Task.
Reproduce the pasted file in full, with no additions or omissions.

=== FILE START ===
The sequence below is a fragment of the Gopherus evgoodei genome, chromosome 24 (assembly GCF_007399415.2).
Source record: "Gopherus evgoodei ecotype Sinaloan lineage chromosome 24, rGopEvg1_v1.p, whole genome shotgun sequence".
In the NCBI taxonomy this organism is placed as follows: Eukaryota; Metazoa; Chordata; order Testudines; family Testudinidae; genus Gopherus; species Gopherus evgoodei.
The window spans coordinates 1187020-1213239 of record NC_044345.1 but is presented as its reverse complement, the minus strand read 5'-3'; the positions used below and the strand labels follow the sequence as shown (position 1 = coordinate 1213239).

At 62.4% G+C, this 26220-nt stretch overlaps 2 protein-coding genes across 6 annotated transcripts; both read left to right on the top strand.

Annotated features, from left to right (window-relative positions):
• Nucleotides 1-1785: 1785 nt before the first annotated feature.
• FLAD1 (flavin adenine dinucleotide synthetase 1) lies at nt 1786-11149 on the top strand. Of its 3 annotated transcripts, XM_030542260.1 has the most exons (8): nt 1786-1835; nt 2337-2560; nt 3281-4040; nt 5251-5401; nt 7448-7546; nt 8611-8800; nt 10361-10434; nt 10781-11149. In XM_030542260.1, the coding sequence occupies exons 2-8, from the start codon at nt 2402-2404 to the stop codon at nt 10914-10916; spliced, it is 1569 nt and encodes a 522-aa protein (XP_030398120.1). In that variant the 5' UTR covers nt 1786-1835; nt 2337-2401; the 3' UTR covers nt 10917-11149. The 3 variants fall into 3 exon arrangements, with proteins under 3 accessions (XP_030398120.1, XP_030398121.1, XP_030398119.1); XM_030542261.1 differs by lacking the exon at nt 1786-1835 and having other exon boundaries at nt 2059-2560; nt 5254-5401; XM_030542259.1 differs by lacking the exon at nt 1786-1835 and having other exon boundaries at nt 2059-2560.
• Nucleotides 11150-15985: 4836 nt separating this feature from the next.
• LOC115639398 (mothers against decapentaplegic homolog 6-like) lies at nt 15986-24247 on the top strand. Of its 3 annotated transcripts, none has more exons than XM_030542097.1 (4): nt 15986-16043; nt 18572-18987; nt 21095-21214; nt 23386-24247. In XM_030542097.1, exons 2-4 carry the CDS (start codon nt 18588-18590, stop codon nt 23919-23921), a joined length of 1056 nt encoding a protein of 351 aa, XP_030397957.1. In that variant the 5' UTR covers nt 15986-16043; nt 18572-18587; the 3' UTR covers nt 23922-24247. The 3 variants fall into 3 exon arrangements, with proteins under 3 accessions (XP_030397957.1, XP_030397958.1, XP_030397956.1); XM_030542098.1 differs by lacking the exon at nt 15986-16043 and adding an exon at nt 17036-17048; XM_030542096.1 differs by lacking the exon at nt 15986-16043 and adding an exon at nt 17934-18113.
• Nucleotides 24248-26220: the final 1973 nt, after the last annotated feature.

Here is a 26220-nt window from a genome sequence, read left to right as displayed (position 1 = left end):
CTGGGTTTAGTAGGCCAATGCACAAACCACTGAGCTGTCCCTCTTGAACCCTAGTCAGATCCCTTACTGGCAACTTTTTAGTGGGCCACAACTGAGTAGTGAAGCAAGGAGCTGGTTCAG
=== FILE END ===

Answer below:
The sequence below is a fragment of the Gopherus evgoodei genome, chromosome 24 (assembly GCF_007399415.2).
Source record: "Gopherus evgoodei ecotype Sinaloan lineage chromosome 24, rGopEvg1_v1.p, whole genome shotgun sequence".
In the NCBI taxonomy this organism is placed as follows: Eukaryota; Metazoa; Chordata; order Testudines; family Testudinidae; genus Gopherus; species Gopherus evgoodei.
The window spans coordinates 1187020-1213239 of record NC_044345.1 but is presented as its reverse complement, the minus strand read 5'-3'; the positions used below and the strand labels follow the sequence as shown (position 1 = coordinate 1213239).

At 62.4% G+C, this 26220-nt stretch overlaps 2 protein-coding genes across 6 annotated transcripts; both read left to right on the top strand.

Annotated features, from left to right (window-relative positions):
• Nucleotides 1-1785: 1785 nt before the first annotated feature.
• FLAD1 (flavin adenine dinucleotide synthetase 1) lies at nt 1786-11149 on the top strand. Of its 3 annotated transcripts, XM_030542260.1 has the most exons (8): nt 1786-1835; nt 2337-2560; nt 3281-4040; nt 5251-5401; nt 7448-7546; nt 8611-8800; nt 10361-10434; nt 10781-11149. In XM_030542260.1, the coding sequence occupies exons 2-8, from the start codon at nt 2402-2404 to the stop codon at nt 10914-10916; spliced, it is 1569 nt and encodes a 522-aa protein (XP_030398120.1). In that variant the 5' UTR covers nt 1786-1835; nt 2337-2401; the 3' UTR covers nt 10917-11149. The 3 variants fall into 3 exon arrangements, with proteins under 3 accessions (XP_030398120.1, XP_030398121.1, XP_030398119.1); XM_030542261.1 differs by lacking the exon at nt 1786-1835 and having other exon boundaries at nt 2059-2560; nt 5254-5401; XM_030542259.1 differs by lacking the exon at nt 1786-1835 and having other exon boundaries at nt 2059-2560.
• Nucleotides 11150-15985: 4836 nt separating this feature from the next.
• LOC115639398 (mothers against decapentaplegic homolog 6-like) lies at nt 15986-24247 on the top strand. Of its 3 annotated transcripts, none has more exons than XM_030542097.1 (4): nt 15986-16043; nt 18572-18987; nt 21095-21214; nt 23386-24247. In XM_030542097.1, exons 2-4 carry the CDS (start codon nt 18588-18590, stop codon nt 23919-23921), a joined length of 1056 nt encoding a protein of 351 aa, XP_030397957.1. In that variant the 5' UTR covers nt 15986-16043; nt 18572-18587; the 3' UTR covers nt 23922-24247. The 3 variants fall into 3 exon arrangements, with proteins under 3 accessions (XP_030397957.1, XP_030397958.1, XP_030397956.1); XM_030542098.1 differs by lacking the exon at nt 15986-16043 and adding an exon at nt 17036-17048; XM_030542096.1 differs by lacking the exon at nt 15986-16043 and adding an exon at nt 17934-18113.
• Nucleotides 24248-26220: the final 1973 nt, after the last annotated feature.

Here is a 26220-nt window from a genome sequence, read left to right as displayed (position 1 = left end):
CTGGGTTTAGTAGGCCAATGCACAAACCACTGAGCTGTCCCTCTTGAACCCTAGTCAGATCCCTTACTGGCAACTTTTTAGTGGGCCACAACTGAGTAGTGAAGCAAGGAGCTGGTTCAG